“In college, I had trouble deciding what I wanted to be when I grew up. I bounced around from elementary education to photojournalism to creative writing. I knew I loved nature, I knew I loved adventure and travel, and I thank my lucky starts that my undergrad advisor, Linda Taylor, recommended this trip to Madagascar. It changed my life.“
Squish, squish, squish. Andrea Baden’s boots moved gracefully across the rainforest floor. It was late July, and pools of water were forming on the soggy ground in Madagascar’s Ranomafana National Park.
But her attention wasn’t on the mat of leaves, sticks and ferns underfoot. Andrea was scanning the canopy above for the animals that would change her life… the rare and beautiful black-and-white ruffed lemurs.
Andrea became intrigued by Madagascar in school. As she learned more and more about this unique and isolated place, Andrea knew she had to see it for herself. Her dream became a reality at age twenty, when she worked with her professors at the University of Miami to plan a trip to this far-flung island nation. Andrea was a photojournalism major, and she was about to apply what she’d learned to an amazing real-world experience: she would create a photo-documentary on the people of Madagascar.
After months of planning, Andrea and her team left New York’s JFK airport on September 10, 2001. She was awash with excitement, expectation, and responsibility for the project ahead.
She was already deep in a rainforest jungle on the other side of the world when she learned of the “9/11” attacks. Several of her team members had family in New York. At that time, communication in Madagascar was very limited. Andrea and her team had to drive 1.5 hours from the rainforest to the nearest town to buy a phone card. Then they had to stand in line to use an unreliable pay-phone to try to connect with their families.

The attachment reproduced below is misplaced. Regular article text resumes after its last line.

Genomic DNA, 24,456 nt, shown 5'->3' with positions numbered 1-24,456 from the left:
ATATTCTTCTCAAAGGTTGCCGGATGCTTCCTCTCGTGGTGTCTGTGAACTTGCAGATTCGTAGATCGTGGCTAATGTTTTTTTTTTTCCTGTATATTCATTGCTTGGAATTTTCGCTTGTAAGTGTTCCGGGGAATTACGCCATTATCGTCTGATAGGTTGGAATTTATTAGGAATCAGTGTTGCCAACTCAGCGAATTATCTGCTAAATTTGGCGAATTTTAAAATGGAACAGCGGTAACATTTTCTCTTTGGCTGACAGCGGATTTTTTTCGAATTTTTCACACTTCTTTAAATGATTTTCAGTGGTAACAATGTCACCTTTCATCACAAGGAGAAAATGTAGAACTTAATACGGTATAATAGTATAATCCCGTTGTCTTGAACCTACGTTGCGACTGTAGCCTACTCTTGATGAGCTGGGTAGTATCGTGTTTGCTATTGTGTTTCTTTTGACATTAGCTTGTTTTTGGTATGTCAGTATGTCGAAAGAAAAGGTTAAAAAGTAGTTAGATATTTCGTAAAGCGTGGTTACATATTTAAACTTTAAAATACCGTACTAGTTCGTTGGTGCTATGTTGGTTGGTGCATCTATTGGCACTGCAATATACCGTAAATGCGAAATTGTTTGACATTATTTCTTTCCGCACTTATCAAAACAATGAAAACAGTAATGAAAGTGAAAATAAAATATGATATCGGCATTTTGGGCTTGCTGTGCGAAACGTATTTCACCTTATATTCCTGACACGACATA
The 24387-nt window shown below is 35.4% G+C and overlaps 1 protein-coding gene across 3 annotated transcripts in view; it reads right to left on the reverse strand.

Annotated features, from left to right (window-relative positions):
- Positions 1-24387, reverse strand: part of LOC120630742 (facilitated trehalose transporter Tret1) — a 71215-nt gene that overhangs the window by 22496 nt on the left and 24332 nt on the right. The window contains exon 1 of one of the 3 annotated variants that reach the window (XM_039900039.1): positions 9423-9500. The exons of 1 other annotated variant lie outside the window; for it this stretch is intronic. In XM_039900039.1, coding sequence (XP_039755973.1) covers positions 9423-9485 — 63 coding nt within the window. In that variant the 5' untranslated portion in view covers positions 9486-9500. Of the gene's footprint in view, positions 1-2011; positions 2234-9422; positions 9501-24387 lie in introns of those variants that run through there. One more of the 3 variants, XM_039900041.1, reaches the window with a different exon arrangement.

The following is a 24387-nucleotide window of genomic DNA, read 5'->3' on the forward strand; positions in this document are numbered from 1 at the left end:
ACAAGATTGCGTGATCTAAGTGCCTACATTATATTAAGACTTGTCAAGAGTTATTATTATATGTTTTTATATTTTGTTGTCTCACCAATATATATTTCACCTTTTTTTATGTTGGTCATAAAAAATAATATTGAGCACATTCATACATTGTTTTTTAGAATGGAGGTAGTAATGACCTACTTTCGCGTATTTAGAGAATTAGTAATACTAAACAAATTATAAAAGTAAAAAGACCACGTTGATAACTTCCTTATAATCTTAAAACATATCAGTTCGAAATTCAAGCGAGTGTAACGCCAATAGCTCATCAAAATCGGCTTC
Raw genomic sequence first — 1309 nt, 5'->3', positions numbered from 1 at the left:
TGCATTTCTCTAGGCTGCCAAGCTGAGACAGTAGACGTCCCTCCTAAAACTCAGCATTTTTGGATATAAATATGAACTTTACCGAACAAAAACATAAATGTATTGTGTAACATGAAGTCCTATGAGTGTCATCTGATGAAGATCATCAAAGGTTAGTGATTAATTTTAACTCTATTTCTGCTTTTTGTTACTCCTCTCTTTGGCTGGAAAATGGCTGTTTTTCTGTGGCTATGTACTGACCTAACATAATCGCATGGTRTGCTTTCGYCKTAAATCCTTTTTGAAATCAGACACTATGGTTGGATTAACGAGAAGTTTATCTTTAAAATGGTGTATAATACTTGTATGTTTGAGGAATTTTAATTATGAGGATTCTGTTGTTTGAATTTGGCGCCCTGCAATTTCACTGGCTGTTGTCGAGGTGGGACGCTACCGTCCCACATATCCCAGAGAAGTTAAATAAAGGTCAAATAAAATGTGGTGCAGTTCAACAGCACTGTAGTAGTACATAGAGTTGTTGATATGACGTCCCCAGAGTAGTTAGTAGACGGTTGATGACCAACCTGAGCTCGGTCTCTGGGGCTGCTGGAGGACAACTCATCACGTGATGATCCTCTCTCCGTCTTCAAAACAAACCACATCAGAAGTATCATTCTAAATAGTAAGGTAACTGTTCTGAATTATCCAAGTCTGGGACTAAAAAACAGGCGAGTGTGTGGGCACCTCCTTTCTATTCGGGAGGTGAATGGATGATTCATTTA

The team spent a tense night deciding if they would stay in Madagascar for three months as planned, or if they would return home. They stayed, and Andrea calls it her “best decision ever.”
To Andrea’s surprise, the inhabitants that captured her imagination over those three months were not the native Malagasy people, but other natives with cold noses, inquisitive faces, and non-prehensile tails. She had fallen in love with lemurs.
As she spent more time with lemurs, Andrea decided that rather than photograph lemurs, she wanted to understand them. Their social structure. Their diet. What makes them unique.
By the time her flight landed back in Miami, Andrea had made up her mind. She was going to become an expert on lemurs. She immediately changed her major to study Anthropology. The catch? She was well into her Junior year at the University of Miami, and she had little time to complete the requirements of the major and still graduate on schedule.
Fueled by her love of lemurs and an intense curiosity, Andrea doubled-up on difficult courses and studied insatiably. She accomplished her goal.
When she returned to Madagascar after college, Andrea assisted scientists studying lemurs, leaf geckos, and exotic birds. In the evenings, around the dinner table at the camp, she heard her colleagues discuss ideas for new research projects. She saw those projects become new discoveries, and realized that textbooks were only a small part of science. The real science happens all around us every day. She decided to be a primatologist.The experience stuck with Andrea, and after college she applied to work with world-renowned primatologist Dr. Patricia Wright, a professor at Stony Brook University, studying black-and-white Ruffed lemurs and their babies.